Saturday, April 6, 2013

Tell Me the Story of Jesus -- Fanny Crosby

What made this one special among the 8,000 that she wrote? ‘Hunt the needle in the haystack, while you’re at it’, someone says. Maybe even Fanny Crosby couldn’t identify what motivated her to write the words for “Tell Me the Story of Jesus” in 1880, otherwise we might know. So much is known about her, this woman who by the end of the 19th Century was called a “household name” in the United States. But, could the song’s own words tell us something about what she thought of her notoriety, and thus what circumstances she wanted others to know when she penned these words?  

She had quite a life story already by the time she turned 60. Fanny’s amazing accomplishments were already magnified because of their source, a blind woman, who nevertheless learned to play multiple musical instruments, write poetry, speak publicly, and organize missionary works in poverty-stricken urban areas in the U.S. We know that even among all the positives, there were disappointments too, including in 1880 when Crosby had apparently separated from her husband, Alexander Van Alstyne.  Some people might say that her choice to live in a slum in Manhattan that same year was a disappointment, too, although Crosby apparently had chosen this path as part of a recommitment to better serve the poor in domestic missionary work.  This was the time from which she served at the Water Street Mission (Manhattan). Living in a slum (perhaps not unlike this one pictured here, known as Bandit’s Roost or Five Points in a notorious NYC slum, circa 1831), helping the poor, can one imagine a more challenging environment? It was in this atmosphere that she focused attention not on herself and what she could do, but instead on Him. Perhaps she’d concluded that the best way to help the poor, and to manage her personal marital regrets, was to think about God’s son. Perspective matters. He gave up more than we can imagine, suffered poverty, and died as a criminal. Yet, that wasn’t the end of it. That’s hope for the 19th Century poor in the lowest of the low in New York.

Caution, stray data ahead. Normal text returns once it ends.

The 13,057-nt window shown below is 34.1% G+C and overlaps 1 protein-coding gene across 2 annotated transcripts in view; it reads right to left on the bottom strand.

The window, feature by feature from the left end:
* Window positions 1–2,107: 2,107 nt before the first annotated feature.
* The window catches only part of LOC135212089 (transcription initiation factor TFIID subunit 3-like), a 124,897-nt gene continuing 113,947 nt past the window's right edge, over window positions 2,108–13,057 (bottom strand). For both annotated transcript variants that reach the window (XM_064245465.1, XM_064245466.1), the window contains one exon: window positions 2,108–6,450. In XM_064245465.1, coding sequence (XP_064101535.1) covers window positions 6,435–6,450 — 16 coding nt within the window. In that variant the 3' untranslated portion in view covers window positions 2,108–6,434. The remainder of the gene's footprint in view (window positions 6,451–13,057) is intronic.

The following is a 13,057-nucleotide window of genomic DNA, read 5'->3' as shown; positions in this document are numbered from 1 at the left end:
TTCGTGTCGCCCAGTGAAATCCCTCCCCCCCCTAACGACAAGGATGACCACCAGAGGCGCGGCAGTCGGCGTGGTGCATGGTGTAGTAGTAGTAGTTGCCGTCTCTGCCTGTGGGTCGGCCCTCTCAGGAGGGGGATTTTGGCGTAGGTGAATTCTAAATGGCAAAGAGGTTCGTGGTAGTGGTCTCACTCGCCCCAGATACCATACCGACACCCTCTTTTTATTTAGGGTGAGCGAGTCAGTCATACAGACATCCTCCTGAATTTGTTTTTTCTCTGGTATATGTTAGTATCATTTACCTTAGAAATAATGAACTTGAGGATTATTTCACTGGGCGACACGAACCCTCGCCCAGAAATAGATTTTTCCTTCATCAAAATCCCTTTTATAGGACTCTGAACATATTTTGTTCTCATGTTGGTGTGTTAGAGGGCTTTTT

Do Crosby’s words sound like someone speaking at a homeless shelter to a scruffy, cold, dismal group? There’s a good chance that some folks like that were among the first to appreciate her poem put to music. What’s a group that’s struggling to survive day-to-day looking for? A soul mate, someone who shares their pain, yet overcame, just might be a guy they could understand. Was Jesus’ treatment unfair? Of course. He knew this would happen, too – that’s the amazing part. Could that be why he did it, and why Crosby wanted this story to be in the ears of her neighbors? ‘I cannot help you escape your physical life’, Fanny might have said. ‘But, listen to how He came down from an incredible existence, lived among poor like us, and then gave Himself up to draw us toward Himself and a place beyond this slum’. She came to live among them, too. This accomplished, blind 60-year old woman, turned poor, knew a story – not hers. It must have captured the attention of these Manhattanites…why would she choose to live this way? Why did He? Come find the answer with the rest of us slum-dwellers!         

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